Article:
By Randi Anderson
Integration is key for being able to fit all the things in that we have to teach! Here are some ways to get students talking and writing during your reading block.
After reading a selection, pose an open-ended question about the text to the students. Have students STOP (think time) and TALK (discussion with peers) about their responses to the question about the text. Allow students time to share (in a small group setting) their answers and reasons to the question. Then, have students STOP (revise their thinking) and WRITE to answer the text question. Make this writing time no longer than 5 minutes.
By Ashley Taplin
I was recently sent this quote from math guru, Marilyn Burns, in which she said, “I can no longer imagine teaching math without making writing an integral aspect of students’ learning. . . . Writing in math class requires students to organize, clarify, and reflect on their ideas” (Schmoker, 2018). As I began to reflect on integrating more opportunities for writing in my own classroom, I realized it was these fundamental skills from writing that deepened my student’s mathematical comprehension. I also gained new insight into their level of understanding as it was a more personal mode of communication beyond route calculation. But, just like math, writing requires practice and intentionality, and the more exposure, encouragement, and feedback we can give to students, the more competent and confident they will become. Below are some ideas to incorporate as you are beginning or continuing to develop writing in your classroom.
To get students excited about writing (or anything) we need to begin by tapping into their interests. One way to do this is by having students start the year off with expert journals. Expert journals are small books of paper that students use to record their questions, findings, and information about a topic of their choice. Think of this as an introduction to research!
Building a community atmosphere at the beginning of the school year is so important for the emotional and academic well-being of your students. Here are a few tips to building a successful community of learning this year.
Want to keep your students writing all summer long? Here are some summer writing ideas for your school.
Spring is a great time of year to have students dive into interesting topics and share their knowledge and expertise. Ask students to identify topics they know a lot about and have them write down any questions they might have about the topic. You can use these questions (and their answers!) to create shared "expert journals" in your classroom. In one second grade class, we brainstormed the topics using an alphaboxes chart and created expert journals from there.
Ever heard of Ryan's Toy Reviews on Youtube? Ever use Trip Advisor or Yelp? Reviews of products, locations, and places hold vital information for us as consumers, and also as learners. They help us to decide where to go for dinner or whether or not to purchase that coffee maker on Amazon.
I LOVE using Chick-Fil-A Table Topics cards to get students talking and writing to explain!
Seeing is believing and that certainly rings true when teaching your students reading and writing. One day several years ago, I had an epiphany about the reason my students weren't exhibiting reading and writing behaviors. I needed to share MY reading and writing life with my students. This included ME reading and writing for the same purposes and using the same skills I was asking my students to use. I immediately changed my lesson plans to include a daily sharing of my own reading and writing life as part of my focus lesson. When I planned a writing prompt or reading response, I wrote mine before I ever asked students to do the task. This helped me think about the mental processes students needed in order to do the task. It also helped me to determine what I needed to demonstrate for my students. This simple change of making time to read and write (model) in front of my students each day transformed my room to be more of a community of learners.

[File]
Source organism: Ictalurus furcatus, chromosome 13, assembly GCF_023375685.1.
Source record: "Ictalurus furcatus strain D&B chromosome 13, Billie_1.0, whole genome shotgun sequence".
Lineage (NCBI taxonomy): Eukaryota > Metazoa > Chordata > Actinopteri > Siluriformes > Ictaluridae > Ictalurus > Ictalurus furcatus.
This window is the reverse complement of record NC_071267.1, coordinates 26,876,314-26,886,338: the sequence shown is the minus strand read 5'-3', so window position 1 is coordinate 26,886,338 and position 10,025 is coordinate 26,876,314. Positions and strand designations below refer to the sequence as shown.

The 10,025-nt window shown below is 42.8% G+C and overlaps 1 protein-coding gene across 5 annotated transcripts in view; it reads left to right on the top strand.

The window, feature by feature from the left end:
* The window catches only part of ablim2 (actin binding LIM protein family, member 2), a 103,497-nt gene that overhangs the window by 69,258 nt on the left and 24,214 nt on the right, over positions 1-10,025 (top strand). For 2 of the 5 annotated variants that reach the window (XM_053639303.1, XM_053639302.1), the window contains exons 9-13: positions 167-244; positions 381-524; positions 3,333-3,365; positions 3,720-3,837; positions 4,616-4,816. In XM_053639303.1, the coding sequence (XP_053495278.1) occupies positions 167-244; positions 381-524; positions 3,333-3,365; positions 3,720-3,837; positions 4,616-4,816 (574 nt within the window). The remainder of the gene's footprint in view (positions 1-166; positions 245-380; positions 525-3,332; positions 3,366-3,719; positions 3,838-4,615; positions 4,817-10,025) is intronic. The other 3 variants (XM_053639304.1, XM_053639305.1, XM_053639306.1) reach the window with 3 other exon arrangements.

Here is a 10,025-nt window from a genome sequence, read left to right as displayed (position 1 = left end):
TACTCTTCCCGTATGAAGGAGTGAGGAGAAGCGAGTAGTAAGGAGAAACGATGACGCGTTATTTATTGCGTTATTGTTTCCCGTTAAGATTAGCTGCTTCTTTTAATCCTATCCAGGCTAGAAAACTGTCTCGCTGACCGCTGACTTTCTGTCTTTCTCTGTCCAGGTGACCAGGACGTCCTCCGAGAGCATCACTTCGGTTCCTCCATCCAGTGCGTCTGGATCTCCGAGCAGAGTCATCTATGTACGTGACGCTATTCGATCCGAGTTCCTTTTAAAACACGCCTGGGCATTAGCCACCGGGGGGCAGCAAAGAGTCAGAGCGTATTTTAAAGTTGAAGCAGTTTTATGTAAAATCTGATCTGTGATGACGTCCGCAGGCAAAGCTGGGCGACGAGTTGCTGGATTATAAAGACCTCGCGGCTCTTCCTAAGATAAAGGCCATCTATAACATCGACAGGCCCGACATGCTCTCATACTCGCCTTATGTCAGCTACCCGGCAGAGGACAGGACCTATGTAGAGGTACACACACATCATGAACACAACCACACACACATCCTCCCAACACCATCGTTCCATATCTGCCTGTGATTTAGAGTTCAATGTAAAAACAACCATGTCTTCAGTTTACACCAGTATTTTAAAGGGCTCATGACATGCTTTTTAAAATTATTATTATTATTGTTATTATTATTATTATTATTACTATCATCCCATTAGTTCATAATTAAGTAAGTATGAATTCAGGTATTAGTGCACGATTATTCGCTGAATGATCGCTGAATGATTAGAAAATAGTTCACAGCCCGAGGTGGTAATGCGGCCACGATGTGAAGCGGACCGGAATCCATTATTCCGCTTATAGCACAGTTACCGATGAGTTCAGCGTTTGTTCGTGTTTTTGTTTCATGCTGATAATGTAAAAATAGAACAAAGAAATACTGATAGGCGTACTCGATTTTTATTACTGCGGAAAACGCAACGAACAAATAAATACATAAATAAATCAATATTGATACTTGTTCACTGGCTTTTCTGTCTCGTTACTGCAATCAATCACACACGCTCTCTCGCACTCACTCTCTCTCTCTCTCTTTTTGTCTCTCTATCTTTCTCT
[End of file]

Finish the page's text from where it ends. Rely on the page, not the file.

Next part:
Sometimes when we review our students' writing we might feel like it's lacking the "pizazz" needed to make it interesting for the audience. Here is a quick idea to get students adding meaningful adjectives to their writing.
We love to show ideas from our newsletter and seminars in action! You have probably heard and read some of our posts about quick writes. It is one of the best instructional strategies for building writing stamina and confidence. Here are two educators who used quick writes in September!
Writing is an abstract macro-process that must be taught explicitly, followed by guided and independent practice. Writers need to learn to make a series of decisions using their schema and executive skills for planning, organizing, avoiding distraction, and staying focused on the message. Becoming a proficient writer takes years and needs to begin early in life.
Grammar and conventions can be boring tasks to teach, but they don't have to be! Turn the learning into a game where students can engage and internalize the rules.
The goal of student writing is to communicate a message to the reader in an authentic and thoughtful way!
As an educator, I'm always looking for ways to make my teaching relevant and interesting to my students. I want to always be using apps and topics that catch their attention! Yelp does just that!
Yelp is a multinational corporation that hosts crowd-sourced reviews and information on businesses. Yelp is a great mentor texts resource! Yes, mentor texts! Reviews for restaurants, shopping, and gas stations are great expository and persuasive short texts.